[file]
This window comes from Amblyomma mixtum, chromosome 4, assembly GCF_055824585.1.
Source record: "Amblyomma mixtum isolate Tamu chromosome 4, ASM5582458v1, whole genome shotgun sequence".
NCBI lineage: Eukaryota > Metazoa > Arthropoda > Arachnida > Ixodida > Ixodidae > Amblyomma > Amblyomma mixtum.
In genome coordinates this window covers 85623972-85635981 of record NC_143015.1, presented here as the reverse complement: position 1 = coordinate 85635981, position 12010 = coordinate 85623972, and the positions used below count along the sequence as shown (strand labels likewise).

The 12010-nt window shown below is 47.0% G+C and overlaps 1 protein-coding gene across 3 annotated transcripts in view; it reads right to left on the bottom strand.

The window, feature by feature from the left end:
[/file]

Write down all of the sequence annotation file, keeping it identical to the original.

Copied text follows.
This window comes from Amblyomma mixtum, chromosome 4, assembly GCF_055824585.1.
Source record: "Amblyomma mixtum isolate Tamu chromosome 4, ASM5582458v1, whole genome shotgun sequence".
NCBI lineage: Eukaryota > Metazoa > Arthropoda > Arachnida > Ixodida > Ixodidae > Amblyomma > Amblyomma mixtum.
In genome coordinates this window covers 85623972-85635981 of record NC_143015.1, presented here as the reverse complement: position 1 = coordinate 85635981, position 12010 = coordinate 85623972, and the positions used below count along the sequence as shown (strand labels likewise).

The 12010-nt window shown below is 47.0% G+C and overlaps 1 protein-coding gene across 3 annotated transcripts in view; it reads right to left on the bottom strand.

The window, feature by feature from the left end: